Richard Junnier with Simon Chesterman at the reception celebrating the graduation of the 2009 NYU@NUS cohort. Mr. Chesterman is currently Dean of the National University of Singapore and is considered one of the world's foremost experts on International Law. Richard was his research assistant.

Richard Junnier with Simon Chesterman at the reception celebrating the graduation of the 2009 NYU@NUS cohort. Mr. Chesterman is currently Dean of the National University of Singapore and is considered one of the world’s foremost experts on International Law. Richard was his research assistant.

Rick Scott Rescheduled an Execution so Pam Bondi could go to a Fundraiser

Pieter Bruegel's ("little") Tower of Babel

Pieter Bruegel’s (“little”) Tower of Babel

In August, 2013, Governor Rick Scott rescheduled the execution date of Marshall Lee Gore from September 10th to October 1st.

Marshall Lee Gore raped, strangled, and stabbed Robyn Novick and dumped her body in rural Miami-Dade county. Marshall Lee Gore also killed Susan Roark after a chance encounter at a convenience store.  Susan Roark was 19.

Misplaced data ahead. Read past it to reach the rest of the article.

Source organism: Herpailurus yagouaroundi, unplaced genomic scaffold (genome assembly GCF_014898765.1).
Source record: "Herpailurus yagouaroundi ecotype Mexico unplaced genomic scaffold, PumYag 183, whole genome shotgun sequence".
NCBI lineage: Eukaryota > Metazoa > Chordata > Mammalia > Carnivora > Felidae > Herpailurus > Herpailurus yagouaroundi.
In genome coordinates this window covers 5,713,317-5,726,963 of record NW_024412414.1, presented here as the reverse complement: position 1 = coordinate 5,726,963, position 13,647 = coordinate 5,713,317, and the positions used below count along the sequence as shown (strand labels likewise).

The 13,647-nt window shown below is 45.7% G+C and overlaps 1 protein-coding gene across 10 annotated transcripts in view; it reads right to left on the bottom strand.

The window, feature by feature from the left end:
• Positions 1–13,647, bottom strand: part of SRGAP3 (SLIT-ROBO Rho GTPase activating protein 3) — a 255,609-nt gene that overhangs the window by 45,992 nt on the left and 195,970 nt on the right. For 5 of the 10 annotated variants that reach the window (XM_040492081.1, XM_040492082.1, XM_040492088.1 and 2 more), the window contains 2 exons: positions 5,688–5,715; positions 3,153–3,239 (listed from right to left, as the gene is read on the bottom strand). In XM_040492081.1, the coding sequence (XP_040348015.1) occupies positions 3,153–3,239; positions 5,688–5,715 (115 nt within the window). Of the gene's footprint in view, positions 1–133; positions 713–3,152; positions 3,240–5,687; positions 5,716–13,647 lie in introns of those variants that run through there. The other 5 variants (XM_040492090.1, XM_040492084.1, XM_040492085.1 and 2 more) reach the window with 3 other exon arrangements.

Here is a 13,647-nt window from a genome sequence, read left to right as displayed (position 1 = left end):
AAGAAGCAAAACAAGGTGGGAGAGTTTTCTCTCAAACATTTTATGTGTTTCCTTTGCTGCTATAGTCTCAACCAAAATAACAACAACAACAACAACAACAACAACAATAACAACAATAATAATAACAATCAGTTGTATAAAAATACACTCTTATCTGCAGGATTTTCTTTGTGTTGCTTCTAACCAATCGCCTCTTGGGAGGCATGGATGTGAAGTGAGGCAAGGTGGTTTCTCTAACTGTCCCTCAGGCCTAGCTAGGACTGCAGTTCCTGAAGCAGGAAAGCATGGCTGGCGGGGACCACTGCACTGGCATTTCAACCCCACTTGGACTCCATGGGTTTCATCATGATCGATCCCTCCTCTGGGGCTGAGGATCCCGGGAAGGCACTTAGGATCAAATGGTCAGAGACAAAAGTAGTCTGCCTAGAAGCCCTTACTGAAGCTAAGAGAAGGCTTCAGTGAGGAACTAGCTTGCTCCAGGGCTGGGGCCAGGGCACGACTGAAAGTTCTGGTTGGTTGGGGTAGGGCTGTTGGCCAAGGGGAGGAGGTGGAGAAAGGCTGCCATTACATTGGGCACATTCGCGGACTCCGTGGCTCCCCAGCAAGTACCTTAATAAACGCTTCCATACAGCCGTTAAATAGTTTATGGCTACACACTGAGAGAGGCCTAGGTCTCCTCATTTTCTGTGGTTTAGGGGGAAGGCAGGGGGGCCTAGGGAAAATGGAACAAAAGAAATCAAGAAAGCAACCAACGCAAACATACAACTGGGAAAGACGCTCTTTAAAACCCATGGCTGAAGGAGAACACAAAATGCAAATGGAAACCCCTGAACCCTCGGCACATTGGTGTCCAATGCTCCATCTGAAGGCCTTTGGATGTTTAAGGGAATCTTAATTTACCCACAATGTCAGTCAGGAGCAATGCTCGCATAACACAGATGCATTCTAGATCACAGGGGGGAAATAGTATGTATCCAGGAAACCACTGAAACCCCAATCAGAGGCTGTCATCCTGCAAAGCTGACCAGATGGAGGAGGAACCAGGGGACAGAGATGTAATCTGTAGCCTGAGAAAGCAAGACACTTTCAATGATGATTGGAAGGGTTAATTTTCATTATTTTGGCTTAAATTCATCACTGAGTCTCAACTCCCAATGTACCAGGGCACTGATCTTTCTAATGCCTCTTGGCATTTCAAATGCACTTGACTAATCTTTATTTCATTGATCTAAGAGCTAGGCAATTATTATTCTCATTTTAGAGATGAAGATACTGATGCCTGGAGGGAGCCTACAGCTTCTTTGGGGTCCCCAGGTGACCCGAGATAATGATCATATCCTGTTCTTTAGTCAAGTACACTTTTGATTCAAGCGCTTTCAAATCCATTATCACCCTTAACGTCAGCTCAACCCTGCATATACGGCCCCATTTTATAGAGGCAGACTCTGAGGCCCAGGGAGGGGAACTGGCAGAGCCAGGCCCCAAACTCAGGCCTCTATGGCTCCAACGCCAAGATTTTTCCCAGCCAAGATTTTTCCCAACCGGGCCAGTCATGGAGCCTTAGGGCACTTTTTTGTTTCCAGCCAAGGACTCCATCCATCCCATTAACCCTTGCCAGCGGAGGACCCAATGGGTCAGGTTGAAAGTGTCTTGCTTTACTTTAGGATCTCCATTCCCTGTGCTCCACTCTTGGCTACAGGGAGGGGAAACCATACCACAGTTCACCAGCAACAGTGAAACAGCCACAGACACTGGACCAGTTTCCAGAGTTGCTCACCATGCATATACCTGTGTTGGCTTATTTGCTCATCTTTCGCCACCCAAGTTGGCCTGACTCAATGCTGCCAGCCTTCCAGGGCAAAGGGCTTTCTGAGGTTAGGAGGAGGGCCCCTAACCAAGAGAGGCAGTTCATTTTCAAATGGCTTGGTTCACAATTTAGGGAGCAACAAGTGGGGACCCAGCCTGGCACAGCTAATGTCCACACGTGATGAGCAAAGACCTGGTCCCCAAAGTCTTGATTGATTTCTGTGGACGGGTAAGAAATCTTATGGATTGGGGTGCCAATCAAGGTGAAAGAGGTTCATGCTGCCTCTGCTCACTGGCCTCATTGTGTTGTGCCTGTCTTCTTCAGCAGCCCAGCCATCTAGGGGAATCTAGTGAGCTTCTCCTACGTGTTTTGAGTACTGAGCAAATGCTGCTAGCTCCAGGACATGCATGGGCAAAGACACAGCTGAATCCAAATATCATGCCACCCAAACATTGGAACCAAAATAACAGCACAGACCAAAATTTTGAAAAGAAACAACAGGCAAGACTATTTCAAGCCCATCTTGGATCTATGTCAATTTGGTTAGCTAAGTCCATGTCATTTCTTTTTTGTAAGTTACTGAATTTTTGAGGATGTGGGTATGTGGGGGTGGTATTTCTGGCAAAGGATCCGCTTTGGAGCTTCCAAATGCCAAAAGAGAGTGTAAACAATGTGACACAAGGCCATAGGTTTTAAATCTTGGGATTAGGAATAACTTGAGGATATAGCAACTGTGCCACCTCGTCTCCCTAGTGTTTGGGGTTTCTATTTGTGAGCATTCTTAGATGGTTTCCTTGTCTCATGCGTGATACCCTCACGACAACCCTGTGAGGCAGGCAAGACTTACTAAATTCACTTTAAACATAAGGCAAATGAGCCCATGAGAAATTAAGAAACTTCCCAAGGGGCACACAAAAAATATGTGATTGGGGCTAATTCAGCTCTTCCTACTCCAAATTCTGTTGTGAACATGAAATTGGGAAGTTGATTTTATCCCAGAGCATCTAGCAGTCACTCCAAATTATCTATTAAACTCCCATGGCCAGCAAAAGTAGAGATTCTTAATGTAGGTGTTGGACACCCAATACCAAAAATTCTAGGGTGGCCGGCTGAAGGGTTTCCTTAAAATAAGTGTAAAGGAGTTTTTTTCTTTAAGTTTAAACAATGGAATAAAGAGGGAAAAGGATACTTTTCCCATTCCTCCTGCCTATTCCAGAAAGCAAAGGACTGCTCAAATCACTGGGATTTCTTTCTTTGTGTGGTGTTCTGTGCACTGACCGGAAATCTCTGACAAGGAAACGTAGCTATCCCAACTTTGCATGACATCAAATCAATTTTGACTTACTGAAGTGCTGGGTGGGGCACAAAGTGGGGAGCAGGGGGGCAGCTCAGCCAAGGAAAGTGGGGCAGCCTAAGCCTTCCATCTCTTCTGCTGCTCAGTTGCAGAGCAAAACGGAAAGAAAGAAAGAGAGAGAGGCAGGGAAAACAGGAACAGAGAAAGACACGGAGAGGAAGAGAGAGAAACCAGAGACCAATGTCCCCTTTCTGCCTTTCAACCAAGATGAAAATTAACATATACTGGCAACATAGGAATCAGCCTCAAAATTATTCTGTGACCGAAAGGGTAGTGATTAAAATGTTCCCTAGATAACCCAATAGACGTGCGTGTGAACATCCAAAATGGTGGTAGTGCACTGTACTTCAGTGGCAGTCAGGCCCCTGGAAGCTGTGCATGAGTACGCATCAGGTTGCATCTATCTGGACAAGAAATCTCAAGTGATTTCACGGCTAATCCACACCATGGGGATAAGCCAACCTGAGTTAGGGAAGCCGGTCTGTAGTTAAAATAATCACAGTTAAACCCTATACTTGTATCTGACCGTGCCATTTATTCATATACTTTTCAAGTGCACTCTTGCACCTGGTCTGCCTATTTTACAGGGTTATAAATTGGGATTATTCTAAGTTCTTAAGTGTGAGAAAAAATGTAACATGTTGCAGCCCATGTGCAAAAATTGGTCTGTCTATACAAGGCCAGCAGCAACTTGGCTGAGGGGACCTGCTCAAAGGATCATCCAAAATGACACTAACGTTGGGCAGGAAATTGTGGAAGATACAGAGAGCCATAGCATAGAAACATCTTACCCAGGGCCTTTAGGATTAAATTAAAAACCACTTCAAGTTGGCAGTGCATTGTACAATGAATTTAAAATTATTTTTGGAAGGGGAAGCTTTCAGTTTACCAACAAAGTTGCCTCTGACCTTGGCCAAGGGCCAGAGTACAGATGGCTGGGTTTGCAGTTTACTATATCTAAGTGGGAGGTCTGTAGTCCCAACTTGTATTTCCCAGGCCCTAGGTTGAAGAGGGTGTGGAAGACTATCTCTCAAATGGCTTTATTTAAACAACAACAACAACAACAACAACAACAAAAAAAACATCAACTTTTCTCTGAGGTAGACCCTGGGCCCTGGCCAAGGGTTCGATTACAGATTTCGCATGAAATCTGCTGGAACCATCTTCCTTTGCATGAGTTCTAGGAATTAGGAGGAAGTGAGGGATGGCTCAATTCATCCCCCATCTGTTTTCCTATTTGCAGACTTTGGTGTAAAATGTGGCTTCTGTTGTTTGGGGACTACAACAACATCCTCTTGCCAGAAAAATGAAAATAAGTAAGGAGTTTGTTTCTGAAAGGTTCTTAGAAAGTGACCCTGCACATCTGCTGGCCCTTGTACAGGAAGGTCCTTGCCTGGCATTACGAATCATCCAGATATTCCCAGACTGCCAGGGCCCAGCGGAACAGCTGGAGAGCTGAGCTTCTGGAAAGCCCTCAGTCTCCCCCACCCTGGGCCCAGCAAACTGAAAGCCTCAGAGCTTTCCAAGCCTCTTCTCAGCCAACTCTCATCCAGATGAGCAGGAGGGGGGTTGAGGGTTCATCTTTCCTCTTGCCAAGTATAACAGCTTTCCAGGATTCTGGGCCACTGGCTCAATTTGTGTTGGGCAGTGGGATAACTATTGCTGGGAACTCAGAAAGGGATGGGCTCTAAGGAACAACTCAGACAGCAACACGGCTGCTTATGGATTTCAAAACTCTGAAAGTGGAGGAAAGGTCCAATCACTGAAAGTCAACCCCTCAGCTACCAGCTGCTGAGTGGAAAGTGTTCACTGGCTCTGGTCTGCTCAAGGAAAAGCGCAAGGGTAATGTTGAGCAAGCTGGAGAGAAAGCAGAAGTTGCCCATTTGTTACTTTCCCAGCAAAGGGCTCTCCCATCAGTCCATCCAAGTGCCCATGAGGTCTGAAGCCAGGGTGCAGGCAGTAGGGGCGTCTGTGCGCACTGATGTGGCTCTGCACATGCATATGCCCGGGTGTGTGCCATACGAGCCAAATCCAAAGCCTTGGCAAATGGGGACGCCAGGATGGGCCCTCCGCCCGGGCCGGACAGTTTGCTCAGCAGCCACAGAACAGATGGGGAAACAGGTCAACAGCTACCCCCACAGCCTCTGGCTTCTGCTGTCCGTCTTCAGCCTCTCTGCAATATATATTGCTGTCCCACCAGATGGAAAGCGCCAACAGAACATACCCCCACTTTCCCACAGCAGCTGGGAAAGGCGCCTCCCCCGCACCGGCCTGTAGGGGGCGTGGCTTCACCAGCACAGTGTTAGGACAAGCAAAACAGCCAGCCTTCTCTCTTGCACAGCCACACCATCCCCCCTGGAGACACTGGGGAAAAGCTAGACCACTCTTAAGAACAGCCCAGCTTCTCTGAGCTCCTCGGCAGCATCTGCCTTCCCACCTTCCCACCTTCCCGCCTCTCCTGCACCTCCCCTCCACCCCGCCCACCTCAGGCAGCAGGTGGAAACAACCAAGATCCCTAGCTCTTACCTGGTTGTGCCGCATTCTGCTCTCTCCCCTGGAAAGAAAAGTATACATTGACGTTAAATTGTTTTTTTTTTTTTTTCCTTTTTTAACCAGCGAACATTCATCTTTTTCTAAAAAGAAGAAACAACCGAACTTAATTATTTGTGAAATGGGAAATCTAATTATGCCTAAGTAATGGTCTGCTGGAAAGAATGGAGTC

Their names were Robyn Novick and Susan Roark.

Why would Governor Scott delay the execution of a teenage murdering maniac?  Was it because the Supreme Court was concerned that Gore was too mentally ill, thereby reducing his moral culpability and personal agency, (so the argument goes) to execute?

No.

Rick Scott delayed the execution of a rapist-murderer because on the day of the scheduled execution, September 10, 2013, Attorney General Pam Bondi had also scheduled a campaign fundraiser.

There was a conflict in her schedule you see–so she decided to change the date of what she presumably considered the less-important affair–the execution of the murderer of Robyn Novick, 30, and Susan Roark, 19.